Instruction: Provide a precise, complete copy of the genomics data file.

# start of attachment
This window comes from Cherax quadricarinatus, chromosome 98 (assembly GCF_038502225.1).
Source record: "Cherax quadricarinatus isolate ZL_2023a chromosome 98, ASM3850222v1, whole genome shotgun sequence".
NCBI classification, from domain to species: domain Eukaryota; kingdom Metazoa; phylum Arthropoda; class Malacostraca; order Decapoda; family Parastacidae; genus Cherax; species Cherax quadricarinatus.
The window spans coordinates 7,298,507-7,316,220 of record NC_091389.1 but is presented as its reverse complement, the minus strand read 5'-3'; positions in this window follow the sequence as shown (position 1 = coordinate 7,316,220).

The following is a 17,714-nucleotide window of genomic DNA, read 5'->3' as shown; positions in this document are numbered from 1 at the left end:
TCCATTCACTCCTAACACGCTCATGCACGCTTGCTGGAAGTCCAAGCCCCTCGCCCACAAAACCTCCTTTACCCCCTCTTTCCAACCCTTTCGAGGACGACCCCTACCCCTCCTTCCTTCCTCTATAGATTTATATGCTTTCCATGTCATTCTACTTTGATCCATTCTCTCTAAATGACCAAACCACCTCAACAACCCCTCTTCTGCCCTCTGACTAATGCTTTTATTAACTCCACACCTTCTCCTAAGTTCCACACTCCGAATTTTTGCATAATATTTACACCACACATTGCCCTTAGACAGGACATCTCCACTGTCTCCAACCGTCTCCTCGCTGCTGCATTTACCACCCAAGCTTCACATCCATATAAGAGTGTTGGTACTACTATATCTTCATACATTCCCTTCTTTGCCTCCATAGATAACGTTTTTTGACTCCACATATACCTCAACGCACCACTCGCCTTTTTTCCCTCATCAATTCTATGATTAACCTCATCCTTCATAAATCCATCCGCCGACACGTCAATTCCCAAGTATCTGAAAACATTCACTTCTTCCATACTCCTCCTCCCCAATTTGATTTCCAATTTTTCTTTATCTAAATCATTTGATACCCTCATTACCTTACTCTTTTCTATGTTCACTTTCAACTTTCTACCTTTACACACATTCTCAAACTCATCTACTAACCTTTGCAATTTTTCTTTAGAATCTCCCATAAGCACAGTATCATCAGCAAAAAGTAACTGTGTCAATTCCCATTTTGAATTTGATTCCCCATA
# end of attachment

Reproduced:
This window comes from Cherax quadricarinatus, chromosome 98 (assembly GCF_038502225.1).
Source record: "Cherax quadricarinatus isolate ZL_2023a chromosome 98, ASM3850222v1, whole genome shotgun sequence".
NCBI classification, from domain to species: domain Eukaryota; kingdom Metazoa; phylum Arthropoda; class Malacostraca; order Decapoda; family Parastacidae; genus Cherax; species Cherax quadricarinatus.
The window spans coordinates 7,298,507-7,316,220 of record NC_091389.1 but is presented as its reverse complement, the minus strand read 5'-3'; positions in this window follow the sequence as shown (position 1 = coordinate 7,316,220).

The following is a 17,714-nucleotide window of genomic DNA, read 5'->3' as shown; positions in this document are numbered from 1 at the left end:
TCCATTCACTCCTAACACGCTCATGCACGCTTGCTGGAAGTCCAAGCCCCTCGCCCACAAAACCTCCTTTACCCCCTCTTTCCAACCCTTTCGAGGACGACCCCTACCCCTCCTTCCTTCCTCTATAGATTTATATGCTTTCCATGTCATTCTACTTTGATCCATTCTCTCTAAATGACCAAACCACCTCAACAACCCCTCTTCTGCCCTCTGACTAATGCTTTTATTAACTCCACACCTTCTCCTAAGTTCCACACTCCGAATTTTTGCATAATATTTACACCACACATTGCCCTTAGACAGGACATCTCCACTGTCTCCAACCGTCTCCTCGCTGCTGCATTTACCACCCAAGCTTCACATCCATATAAGAGTGTTGGTACTACTATATCTTCATACATTCCCTTCTTTGCCTCCATAGATAACGTTTTTTGACTCCACATATACCTCAACGCACCACTCGCCTTTTTTCCCTCATCAATTCTATGATTAACCTCATCCTTCATAAATCCATCCGCCGACACGTCAATTCCCAAGTATCTGAAAACATTCACTTCTTCCATACTCCTCCTCCCCAATTTGATTTCCAATTTTTCTTTATCTAAATCATTTGATACCCTCATTACCTTACTCTTTTCTATGTTCACTTTCAACTTTCTACCTTTACACACATTCTCAAACTCATCTACTAACCTTTGCAATTTTTCTTTAGAATCTCCCATAAGCACAGTATCATCAGCAAAAAGTAACTGTGTCAATTCCCATTTTGAATTTGATTCCCCATA